In a presidential election year, the only real “October surprise” from Hollywood would be a complete absence of films with political tinges. But don’t worry. It won’t happen. Already, release schedules for the months preceding Nov. 8, Election Day, are peppered with movies that have partisan potential, whether overt or covert.
Sometimes, of course, films are subversive in approach. Who knew (other than its devilishly clever writer-director, Joss Whedon) that “Avengers: Age of Ultron” would be read as a parable about the National Security Agency and drone strikes?
Other movies wear politics on their sleeves, and baseball caps. Michael Moore knew exactly what he was doing in 2004, when he opened the contemporary era of partisan filmmaking with his “Fahrenheit 9/11,” a documentary assault on George W. Bush.
Schedules will shift. New films will surface. But these movies are already a fair bet to touch the political conversation.
“Independence Day: Resurgence”
Release: June 24
Studio: 20th Century Fox
Roland Emmerich — writer, director, producer and pot-stirrer — is big on Apocalyptic moments, as in the original “Independence Day,” wherein aliens destroyed Washington. But he is even bigger on the sort of political messaging that underscored his “The Day After Tomorrow,” which was released by Fox about five months before the 2004 election. That one, about a global freeze, purported to deliver lessons about the dangers of climate-change denial.
“Independence Day: Resurgence” brings back the aliens, this time squared off against the first female president of the United States, played by Sela Ward. “She’s strong, decisive and not afraid to kick ass!” Ms. Ward told People last year. That could help Hillary Clinton, as she heads toward a convention that may nominate her as the Democratic presidential candidate. Either way, Fox can reprise a film whose original took in more than $817 million at the worldwide box office.
“The Purge: Election Year”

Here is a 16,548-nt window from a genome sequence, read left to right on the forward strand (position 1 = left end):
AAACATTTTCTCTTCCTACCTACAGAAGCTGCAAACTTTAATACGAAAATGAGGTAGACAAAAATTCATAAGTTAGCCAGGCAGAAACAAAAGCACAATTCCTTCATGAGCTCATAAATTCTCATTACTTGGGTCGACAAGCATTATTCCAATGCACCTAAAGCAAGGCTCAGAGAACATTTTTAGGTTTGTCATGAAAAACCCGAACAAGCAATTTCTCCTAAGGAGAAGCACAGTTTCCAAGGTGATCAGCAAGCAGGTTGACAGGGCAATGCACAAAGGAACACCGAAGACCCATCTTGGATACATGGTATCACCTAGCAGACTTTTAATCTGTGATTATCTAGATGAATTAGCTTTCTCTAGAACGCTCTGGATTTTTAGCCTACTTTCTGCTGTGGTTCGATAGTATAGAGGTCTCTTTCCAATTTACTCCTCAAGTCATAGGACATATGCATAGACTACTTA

Release: July 1
Studio: Universal Pictures
This one, too, might score points for Mrs. Clinton. It’s the third installment in the writer-director James DeMonaco’s social-horror series about an annual, supposedly cathartic, government-sanctioned crime spree: “The Purge: Election Year” features a female presidential candidate.
Universal last month added the magic words “Election Year” to the title of a film that was previously called just “The Purge 3.” Clearly, the studio plans to trade on electoral energy, and it has already made its intentions clear by running an advertising spot for the film during Democratic and Republican debates.
It will stay ahead of the unforeseen or unpredictable — like a triumph by Mrs. Clinton’s Democratic rival Bernie Sanders — by opening before the convention.
Release: Aug. 5
Studio: The Weinstein Company
“The Founder,” based on the story of the McDonald’s founder Ray Kroc, might be politically neutral. Or it might bounce against, say, Donald Trump, the Republican businessman who for the moment is leading the race for the party’s nomination. Harvey Weinstein, one of the wiliest political progressives in a movie industry filled with them, recently moved “The Founder” from a planned postelection release to early August.
In explaining the shift, Mr. Weinstein — who backed “Fahrenheit 9/11” — said he meant to show that awards-worthy movies could be released at any time of year, not just in the crowded fourth quarter. But Mr. Kroc, like Mr. Trump, opposed an increase in the minimum wage. It is the sort of thing that seems sure to spark debate, especially if the film, directed by John Lee Hancock and starring Michael Keaton, wades into the politics behind a donation by Mr. Kroc to Richard Nixon in the early 1970s, when the minimum-wage issue, as now, was on the table. (Assuming, of course, that Mr. Trump emerges victorious from the July 18 Republican convention.)
“Southside With You”
Release: Aug. 19
Studio: Miramax and Roadside Attractions
Well received at the Sundance Film Festival in January, Richard Tanne’s “Southside With You,” about the beginning of a love affair between young Barack Obama, played by Parker Sawyers, and his future wife, Michelle Robinson, played by Tika Sumpter, is certain to play as a mildly inspirational, get-out-the-vote call for Democrats. That the film “has meticulously reverse-engineered our knowledge of the Obamas into a sweet, sexy, highly flattering youth portrait is less a criticism than a simple statement of fact,” wrote Justin Chang, in his review for Variety.
But in politics, every action has an opposite and sometimes even stronger reaction, noted the veteran consultant Christopher Lehane. In an email almost three years ago, he warned of a downside to the planned release of an indie film titled “Rodham,” a love story about young Hillary Rodham and Bill Clinton that didn’t come together in time for the election cycle.
“Of course, the political world (beyond fair time issues) will extrapolate deep political significance around whether it does or does not have commercial success,” Mr. Lehane wrote. The same caution may now apply to the gently partisan “Southside With You” — large or small, the box-office results may be seen as a gauge of political enthusiasm.
For Miramax, which was sold this month to the beIN media group, the film underscores a commitment to backing fresh material, not just remakes and sequels from the library.
SOURCE: MICHAEL CIEPLY
The New York Times